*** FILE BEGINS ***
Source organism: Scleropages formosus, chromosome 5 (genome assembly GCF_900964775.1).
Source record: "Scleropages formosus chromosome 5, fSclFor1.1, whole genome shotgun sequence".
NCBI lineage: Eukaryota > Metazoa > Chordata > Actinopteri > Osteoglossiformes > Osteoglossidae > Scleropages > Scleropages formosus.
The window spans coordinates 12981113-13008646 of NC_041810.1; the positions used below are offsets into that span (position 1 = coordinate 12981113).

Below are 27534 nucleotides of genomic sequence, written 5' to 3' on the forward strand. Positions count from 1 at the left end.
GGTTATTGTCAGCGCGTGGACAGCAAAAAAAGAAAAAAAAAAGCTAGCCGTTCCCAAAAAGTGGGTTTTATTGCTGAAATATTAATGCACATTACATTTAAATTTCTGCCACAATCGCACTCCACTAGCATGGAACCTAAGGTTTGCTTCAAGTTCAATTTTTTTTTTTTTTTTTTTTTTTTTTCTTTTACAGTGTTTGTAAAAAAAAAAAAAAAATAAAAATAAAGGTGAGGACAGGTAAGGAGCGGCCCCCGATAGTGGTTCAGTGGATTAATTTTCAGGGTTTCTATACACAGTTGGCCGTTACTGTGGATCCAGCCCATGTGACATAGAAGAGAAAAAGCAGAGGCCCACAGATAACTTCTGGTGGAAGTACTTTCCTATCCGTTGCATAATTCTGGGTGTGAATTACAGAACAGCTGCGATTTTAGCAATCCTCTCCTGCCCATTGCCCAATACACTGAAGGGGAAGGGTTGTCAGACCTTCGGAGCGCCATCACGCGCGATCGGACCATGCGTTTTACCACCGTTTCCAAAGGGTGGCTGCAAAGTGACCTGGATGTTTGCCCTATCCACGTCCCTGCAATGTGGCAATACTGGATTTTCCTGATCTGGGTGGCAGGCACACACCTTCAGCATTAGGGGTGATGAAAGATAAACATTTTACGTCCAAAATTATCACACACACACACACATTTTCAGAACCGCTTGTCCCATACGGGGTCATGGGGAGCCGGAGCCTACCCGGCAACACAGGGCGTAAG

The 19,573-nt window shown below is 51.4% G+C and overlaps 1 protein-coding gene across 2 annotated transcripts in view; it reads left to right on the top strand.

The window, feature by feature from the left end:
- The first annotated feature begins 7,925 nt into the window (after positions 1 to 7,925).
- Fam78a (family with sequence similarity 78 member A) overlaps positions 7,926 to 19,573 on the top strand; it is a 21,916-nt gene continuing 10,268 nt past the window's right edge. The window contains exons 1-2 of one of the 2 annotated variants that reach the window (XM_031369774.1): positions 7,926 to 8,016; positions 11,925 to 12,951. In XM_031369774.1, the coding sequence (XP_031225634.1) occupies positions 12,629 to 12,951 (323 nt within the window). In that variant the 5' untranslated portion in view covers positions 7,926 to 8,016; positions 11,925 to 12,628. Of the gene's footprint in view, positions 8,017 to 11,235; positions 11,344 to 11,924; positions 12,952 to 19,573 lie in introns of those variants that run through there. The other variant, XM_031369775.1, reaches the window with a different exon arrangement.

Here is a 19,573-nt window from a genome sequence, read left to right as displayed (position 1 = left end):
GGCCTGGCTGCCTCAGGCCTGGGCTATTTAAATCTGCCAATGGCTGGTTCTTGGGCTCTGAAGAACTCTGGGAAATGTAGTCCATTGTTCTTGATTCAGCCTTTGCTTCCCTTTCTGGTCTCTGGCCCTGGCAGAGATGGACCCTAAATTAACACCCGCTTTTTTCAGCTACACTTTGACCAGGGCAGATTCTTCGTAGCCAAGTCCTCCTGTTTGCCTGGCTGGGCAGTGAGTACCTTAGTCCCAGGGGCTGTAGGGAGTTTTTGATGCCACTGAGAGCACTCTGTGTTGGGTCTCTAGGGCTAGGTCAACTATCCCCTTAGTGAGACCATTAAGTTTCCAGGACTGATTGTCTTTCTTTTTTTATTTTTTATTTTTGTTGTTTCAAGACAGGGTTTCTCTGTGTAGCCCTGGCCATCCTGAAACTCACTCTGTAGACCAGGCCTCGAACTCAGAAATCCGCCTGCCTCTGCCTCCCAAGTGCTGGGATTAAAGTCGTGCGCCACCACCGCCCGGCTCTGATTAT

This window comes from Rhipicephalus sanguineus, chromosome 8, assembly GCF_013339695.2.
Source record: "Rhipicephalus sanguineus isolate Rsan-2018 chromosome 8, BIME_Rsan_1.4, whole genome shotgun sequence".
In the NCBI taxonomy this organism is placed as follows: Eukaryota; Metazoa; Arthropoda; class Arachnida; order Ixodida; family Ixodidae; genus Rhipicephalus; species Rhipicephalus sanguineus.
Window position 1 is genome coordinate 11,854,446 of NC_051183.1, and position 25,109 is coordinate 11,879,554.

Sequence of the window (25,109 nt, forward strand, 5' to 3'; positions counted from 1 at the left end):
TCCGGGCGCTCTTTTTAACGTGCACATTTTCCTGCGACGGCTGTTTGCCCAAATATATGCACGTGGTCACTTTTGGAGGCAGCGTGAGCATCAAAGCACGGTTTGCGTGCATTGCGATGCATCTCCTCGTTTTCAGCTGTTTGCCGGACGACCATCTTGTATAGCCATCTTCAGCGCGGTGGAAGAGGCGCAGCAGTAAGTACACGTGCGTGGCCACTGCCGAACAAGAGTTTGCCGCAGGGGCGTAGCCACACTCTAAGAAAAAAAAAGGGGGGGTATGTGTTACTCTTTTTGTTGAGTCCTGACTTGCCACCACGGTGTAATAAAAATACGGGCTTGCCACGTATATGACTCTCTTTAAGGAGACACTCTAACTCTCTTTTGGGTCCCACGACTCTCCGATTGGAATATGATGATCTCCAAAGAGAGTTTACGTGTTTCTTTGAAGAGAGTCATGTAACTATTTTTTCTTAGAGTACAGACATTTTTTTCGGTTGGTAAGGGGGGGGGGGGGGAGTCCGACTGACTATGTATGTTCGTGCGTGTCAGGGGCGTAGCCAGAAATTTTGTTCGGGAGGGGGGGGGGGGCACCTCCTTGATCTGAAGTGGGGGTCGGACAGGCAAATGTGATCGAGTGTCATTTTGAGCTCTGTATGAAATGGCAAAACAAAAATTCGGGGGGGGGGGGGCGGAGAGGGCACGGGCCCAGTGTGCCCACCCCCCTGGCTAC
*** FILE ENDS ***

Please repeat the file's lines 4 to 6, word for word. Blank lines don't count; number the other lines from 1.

The window spans coordinates 12981113-13008646 of NC_041810.1; the positions used below are offsets into that span (position 1 = coordinate 12981113).

Below are 27534 nucleotides of genomic sequence, written 5' to 3' on the forward strand. Positions count from 1 at the left end.
GGTTATTGTCAGCGCGTGGACAGCAAAAAAAGAAAAAAAAAAGCTAGCCGTTCCCAAAAAGTGGGTTTTATTGCTGAAATATTAATGCACATTACATTTAAATTTCTGCCACAATCGCACTCCACTAGCATGGAACCTAAGGTTTGCTTCAAGTTCAATTTTTTTTTTTTTTTTTTTTTTTTTTCTTTTACAGTGTTTGTAAAAAAAAAAAAAAAATAAAAATAAAGGTGAGGACAGGTAAGGAGCGGCCCCCGATAGTGGTTCAGTGGATTAATTTTCAGGGTTTCTATACACAGTTGGCCGTTACTGTGGATCCAGCCCATGTGACATAGAAGAGAAAAAGCAGAGGCCCACAGATAACTTCTGGTGGAAGTACTTTCCTATCCGTTGCATAATTCTGGGTGTGAATTACAGAACAGCTGCGATTTTAGCAATCCTCTCCTGCCCATTGCCCAATACACTGAAGGGGAAGGGTTGTCAGACCTTCGGAGCGCCATCACGCGCGATCGGACCATGCGTTTTACCACCGTTTCCAAAGGGTGGCTGCAAAGTGACCTGGATGTTTGCCCTATCCACGTCCCTGCAATGTGGCAATACTGGATTTTCCTGATCTGGGTGGCAGGCACACACCTTCAGCATTAGGGGTGATGAAAGATAAACATTTTACGTCCAAAATTATCACACACACACACACATTTTCAGAACCGCTTGTCCCATACGGGGTCATGGGGAGCCGGAGCCTACCCGGCAACACAGGGCGTAAG